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Monday, November 20, 2006
Player spawns a player
Listening to:Baby Come Back, of course
Reading:got a suggestion?
Weather:32, overcast
And all these years I thought it was Little River Band. The song "Baby Come Back" is one of my long list of 70's pop hit favorites. It's got all the characteristics of the archetypical 70's pop hit, too, shall we review? The main riff is a short simple double guitar, engineered with a lovely watery chorus effect. Think Bread, but shinier. The snare and highhat are tight, clean, and right up front in the mix. A very simple electric piano sound is in the mix, not quite Rhodes, also shiny and bell-like. Bassplayer keeping it uncluttered, sparse, very slightly funky edge, keeping it tight with the bass drum at all times. The lead is a soaring and satisfying electric rock ballad style, and the bridge is a perfect specimen, starts with a no-decay synth riff, and a major 7 chord built on the flat 7th scale degree, an excellent choice. And the meat of the arrangement is the smooth pleasant always-in-tune vocal, almost whispered at the beginning of each verse, then lettting loose with sumptuous 3 part at the haunting and desperate chorus. And of course the song is about a girl. The one you can't have. And the lyrics are strictly Velveeta (ie. "all day long wearing a mask of false bravado." Uh, that's redundant, yo.)

The overall flavor of the song is very reminiscent of LRB, of course, as well as many of my other 70's vocal pop faves, like Orleans, Ambrosia, Atlanta Rhythm Section, Poco. Perhaps the BeeGees on the right day. And the song bears an almost illegal resemblance to the Hall and Oates hit "She's Gone," but that's a whole 'nother Oprah. Soft rock, some might call it. Real ear candy for me, I can't get enough of it.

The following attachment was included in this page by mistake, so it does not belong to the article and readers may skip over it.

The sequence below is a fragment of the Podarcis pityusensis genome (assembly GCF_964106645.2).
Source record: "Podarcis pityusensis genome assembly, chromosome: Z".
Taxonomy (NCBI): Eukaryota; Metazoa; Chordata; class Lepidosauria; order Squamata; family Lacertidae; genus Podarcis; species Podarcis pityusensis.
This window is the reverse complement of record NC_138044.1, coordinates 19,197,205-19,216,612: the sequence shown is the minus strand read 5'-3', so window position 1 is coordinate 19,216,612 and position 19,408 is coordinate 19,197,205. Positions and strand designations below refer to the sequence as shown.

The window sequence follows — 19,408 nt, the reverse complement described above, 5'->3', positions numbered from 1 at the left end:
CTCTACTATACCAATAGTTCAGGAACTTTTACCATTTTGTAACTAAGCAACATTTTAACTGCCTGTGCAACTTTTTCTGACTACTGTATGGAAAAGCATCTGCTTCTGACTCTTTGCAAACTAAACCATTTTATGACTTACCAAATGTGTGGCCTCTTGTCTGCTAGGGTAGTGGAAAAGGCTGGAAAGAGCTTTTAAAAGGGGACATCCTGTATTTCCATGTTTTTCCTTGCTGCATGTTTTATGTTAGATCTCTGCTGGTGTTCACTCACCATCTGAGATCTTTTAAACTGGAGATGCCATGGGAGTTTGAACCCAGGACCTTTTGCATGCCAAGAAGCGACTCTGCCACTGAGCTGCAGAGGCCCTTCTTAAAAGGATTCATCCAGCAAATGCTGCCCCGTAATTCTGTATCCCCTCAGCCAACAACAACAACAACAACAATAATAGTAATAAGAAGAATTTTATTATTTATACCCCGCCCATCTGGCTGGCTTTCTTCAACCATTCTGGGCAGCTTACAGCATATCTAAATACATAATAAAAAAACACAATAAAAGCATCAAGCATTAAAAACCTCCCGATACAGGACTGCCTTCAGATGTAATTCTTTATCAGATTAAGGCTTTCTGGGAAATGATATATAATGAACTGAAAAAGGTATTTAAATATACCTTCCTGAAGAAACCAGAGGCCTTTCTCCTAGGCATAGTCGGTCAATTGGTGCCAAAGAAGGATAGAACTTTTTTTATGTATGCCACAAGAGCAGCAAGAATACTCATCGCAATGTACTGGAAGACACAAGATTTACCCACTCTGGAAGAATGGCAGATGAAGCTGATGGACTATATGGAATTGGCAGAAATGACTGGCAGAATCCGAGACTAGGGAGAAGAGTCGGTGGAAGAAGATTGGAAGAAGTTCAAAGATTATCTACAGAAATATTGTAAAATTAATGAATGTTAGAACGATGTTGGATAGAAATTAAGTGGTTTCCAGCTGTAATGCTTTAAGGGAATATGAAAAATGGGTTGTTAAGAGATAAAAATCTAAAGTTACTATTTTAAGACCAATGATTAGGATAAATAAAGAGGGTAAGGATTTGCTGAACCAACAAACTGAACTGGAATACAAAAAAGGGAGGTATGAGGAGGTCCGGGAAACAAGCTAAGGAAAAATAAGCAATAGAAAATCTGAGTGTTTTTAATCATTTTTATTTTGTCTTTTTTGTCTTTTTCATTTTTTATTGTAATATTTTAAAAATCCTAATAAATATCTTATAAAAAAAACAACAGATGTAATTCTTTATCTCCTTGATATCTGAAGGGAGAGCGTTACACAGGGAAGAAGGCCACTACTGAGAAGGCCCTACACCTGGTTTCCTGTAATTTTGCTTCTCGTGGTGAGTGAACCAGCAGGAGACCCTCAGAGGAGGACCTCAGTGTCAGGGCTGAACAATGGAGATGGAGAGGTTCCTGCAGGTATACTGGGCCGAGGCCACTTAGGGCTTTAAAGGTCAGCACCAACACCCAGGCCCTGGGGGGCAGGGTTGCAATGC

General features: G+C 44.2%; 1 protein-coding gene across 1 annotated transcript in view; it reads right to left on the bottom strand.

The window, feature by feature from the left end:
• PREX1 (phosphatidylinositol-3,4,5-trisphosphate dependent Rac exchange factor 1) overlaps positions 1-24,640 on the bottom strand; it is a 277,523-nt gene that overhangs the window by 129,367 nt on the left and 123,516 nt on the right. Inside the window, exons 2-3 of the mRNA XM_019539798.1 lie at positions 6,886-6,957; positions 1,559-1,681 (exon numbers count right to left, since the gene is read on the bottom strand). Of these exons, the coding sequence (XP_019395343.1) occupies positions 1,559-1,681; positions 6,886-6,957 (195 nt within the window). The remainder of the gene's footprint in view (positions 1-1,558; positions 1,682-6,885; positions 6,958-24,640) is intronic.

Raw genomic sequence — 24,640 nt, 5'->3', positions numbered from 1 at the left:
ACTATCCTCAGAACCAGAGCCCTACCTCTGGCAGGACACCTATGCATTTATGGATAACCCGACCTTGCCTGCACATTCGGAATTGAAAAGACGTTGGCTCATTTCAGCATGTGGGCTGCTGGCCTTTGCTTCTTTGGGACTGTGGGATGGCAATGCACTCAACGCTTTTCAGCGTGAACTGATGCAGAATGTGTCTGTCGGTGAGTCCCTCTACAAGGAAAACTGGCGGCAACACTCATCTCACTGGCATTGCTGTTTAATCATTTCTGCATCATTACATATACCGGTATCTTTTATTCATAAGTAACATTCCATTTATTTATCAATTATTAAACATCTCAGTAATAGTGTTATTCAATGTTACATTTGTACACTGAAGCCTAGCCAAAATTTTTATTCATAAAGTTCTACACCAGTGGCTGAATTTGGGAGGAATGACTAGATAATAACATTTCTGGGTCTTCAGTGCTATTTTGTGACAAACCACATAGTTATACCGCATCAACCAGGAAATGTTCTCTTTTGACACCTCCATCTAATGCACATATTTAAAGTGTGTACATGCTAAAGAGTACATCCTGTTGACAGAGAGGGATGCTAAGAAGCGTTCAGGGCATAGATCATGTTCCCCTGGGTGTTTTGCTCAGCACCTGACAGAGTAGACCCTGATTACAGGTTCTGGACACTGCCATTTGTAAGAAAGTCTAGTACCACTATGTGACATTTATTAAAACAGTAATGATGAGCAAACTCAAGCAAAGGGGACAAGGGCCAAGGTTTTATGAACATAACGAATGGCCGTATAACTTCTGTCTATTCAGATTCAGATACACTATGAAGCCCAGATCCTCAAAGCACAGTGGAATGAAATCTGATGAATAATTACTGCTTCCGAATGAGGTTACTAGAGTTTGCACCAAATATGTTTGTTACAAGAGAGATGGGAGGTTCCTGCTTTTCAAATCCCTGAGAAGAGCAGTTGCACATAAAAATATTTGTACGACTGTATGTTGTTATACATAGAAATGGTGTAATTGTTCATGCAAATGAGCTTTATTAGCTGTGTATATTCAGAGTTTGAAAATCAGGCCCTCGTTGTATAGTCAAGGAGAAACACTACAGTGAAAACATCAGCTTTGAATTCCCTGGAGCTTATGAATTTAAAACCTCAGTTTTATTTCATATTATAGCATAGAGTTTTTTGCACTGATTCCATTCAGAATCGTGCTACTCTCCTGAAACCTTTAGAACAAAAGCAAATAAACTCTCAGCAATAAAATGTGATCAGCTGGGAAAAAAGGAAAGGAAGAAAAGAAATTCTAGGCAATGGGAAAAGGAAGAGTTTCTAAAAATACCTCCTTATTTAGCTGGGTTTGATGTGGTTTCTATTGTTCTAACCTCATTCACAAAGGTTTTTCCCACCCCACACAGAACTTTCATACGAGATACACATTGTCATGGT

So now let's hop on the trivia bus and figure out who these guys were, and why I thought it was Little River Band. According to the Player Greatest Hits CD insert and a few sundry websites, Peter Beckett of the fertile town of Liverpool came over to the states and met Galveston-born JC Crowley at a party in LA in 1977. Story has it Beckett saw Crowley and figured he must be a musician, since he was the only other one in jeans where everyone else at the party was in the then-trendy all white outfit. They later jammed, formed a band, and quickly cranked out the tune in question, which would be their greatest hit by far. The band included John Friesden on drums, Wayne Cook on keys, and Ronn Moss on bass.

Here's where it gets a little weird. Band personnel come and go, that's not weird, but later Beckett went on to join Little River Band. Mystery solved there. But you'll never freakin guess where Ronn Moss ended up. Or maybe you have already guessed by recognizing on of the dudes in the picture. I wish I could draw out the suspense a little longer, but I know your eyes have already darted over to the second picture in this post, yes, you guessed it, it's Ridge Forrester from The Bold and the Beautiful! It's like Jack Wagner all over again!

permalink posted by cat 7:06 AM

read 2 comments

Dear Cathy:

Is there a better lyric in all of
music than "I need a drink and a quick decision?" I think not.

I agree, it's a killer lyric from a killer song.
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Player spawns a player